2017 Front CoverThe fifth edition of our annual literary journal, DoveTales, An International Journal of the Arts, will be shipped on May 1st. Our “Refugees and the Displaced” themed DoveTales is a timely affront to a status quo comfortable with the suffering of others. With contributors from every continent on the planet except Antarctica (we’re working on that), this is a book that is meant to challenge assumptions and explore issues of peace, social justice, and our responsibility to our fellow man. Cover art is by Canadian artist, Allen Forrest. You can purchase your copy here.

 

Copyright © 2017 Writing for Peace. All rights reserved.

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New Board Members

Writing for Peace celebrates the addition of four new members to our Board of Directors,  Mary Carroll-Hackett, Jody Rein, Azfar Rizvi, and Brad Wetzler.

The range of experience and knowledge these Directors bring to Writing for Peace is vast, and we’re excited by their many ideas for growth. We’ll keep you posted on new developments in our blog.

Mary Carroll-Hackett, Writing for Peace Adviser2

Mary Carroll-Hackett’s poetry and fiction have appeared in more than a hundred journals. She is the author of  The Real Politics of Lipstick, Animal Soul, If We Could Know Our Bones, The Night I Heard Everything, Trailer Park Oracle, and A Little Blood, A Little Rain. Her newest collection of prose poems, Death for Beginners, will be out from Kelsey Books in September 2017.  She is a Writing for Peace Adviser. Learn more here.

jody reinFormerly an executive editor with imprints of the Big Five publishers in New York, Jody Rein runs the boutique literary agency Jody Rein Books, Inc. and the consulting company, AuthorPlanet.org. Agency projects, primarily nonfiction, include bestseller and film The Big Year by Pulitzer Prize winner Mark Obmascik (Simon & Schuster); bestseller and sitcom 8 Simple Rules for Dating my Teenage Daughter by W. Bruce Cameron (Workman); and the forthcoming Crazy Horse Weeps by Joseph M. Marshall III (Fulcrum). Jody has facilitated the publication of hundreds of worthy books variously as acquiring editor, agent, consultant, publisher or ghost writer. Learn more here.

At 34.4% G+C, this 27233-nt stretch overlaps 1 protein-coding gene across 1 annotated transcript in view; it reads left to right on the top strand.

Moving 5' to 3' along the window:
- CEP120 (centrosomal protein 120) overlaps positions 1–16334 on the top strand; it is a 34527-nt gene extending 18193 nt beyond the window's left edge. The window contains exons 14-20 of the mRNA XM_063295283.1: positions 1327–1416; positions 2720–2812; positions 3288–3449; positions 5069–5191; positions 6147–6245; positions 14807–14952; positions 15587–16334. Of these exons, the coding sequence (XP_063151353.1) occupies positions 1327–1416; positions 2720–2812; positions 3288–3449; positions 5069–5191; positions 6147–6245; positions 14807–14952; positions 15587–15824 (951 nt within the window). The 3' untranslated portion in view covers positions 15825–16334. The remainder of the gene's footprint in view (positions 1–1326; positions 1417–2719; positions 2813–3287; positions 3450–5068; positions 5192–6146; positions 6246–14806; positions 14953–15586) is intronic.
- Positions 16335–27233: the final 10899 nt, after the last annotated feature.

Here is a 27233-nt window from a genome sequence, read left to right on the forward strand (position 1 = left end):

Azfar Ali Rizvi, Writing for Peace Adviser2Azfar Rizvi is a proponent of social justice, and a driving force behind interfaith, cross-cultural and pedagogic initiatives across three continents. He is a Toronto based documentary filmmaker, Photographer, an academic and a cross-platform communications strategist. Originally from Karachi, Azfar experienced extremism in his early years after surviving violent ethnic cleansing first hand. The incidents shook him to the core and he started exploring reasons behind extremism through this writing; something that evolved from local dailies to covering systemic national issues for news and current affairs publications across Pakistan. Before transitioning into television news and documentaries, he took to presenting radio with the country’s first English radio network at the time. Learn more here.

Brad WetzlerA former senior editor at Outside magazine, Brad Wetzler is a writer, journalist, and editor best known for his magazine feature stories and essays. His work has appeared in respected publications such as The New York Times Magazine, Newsweek, Wired, GQ, Men’s Journal, Best American Travel Writing, and Outside, where he is a current contributing editor. His work typically combines travel narrative with in-depth original reporting. He’s traveled to dozens of countries to report on stories about politics, the environment, travel, religion, and sport. He’s writing a nonfiction book about his travels in Israel and Palestine. Equal parts memoir, travelogue, and history, Chasing Messiahs is the story of the human craving to be saved—and of the saviors we place our faith in. Learn more here.

Welcome to all our new Directors, and thank you for your commitment to Writing for Peace!

 

Copyright © 2017 Writing for Peace. All rights reserved.

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First Amendment Essential to Peaceful Activism, by Andrea Doray, Plus Young Writer Contest Results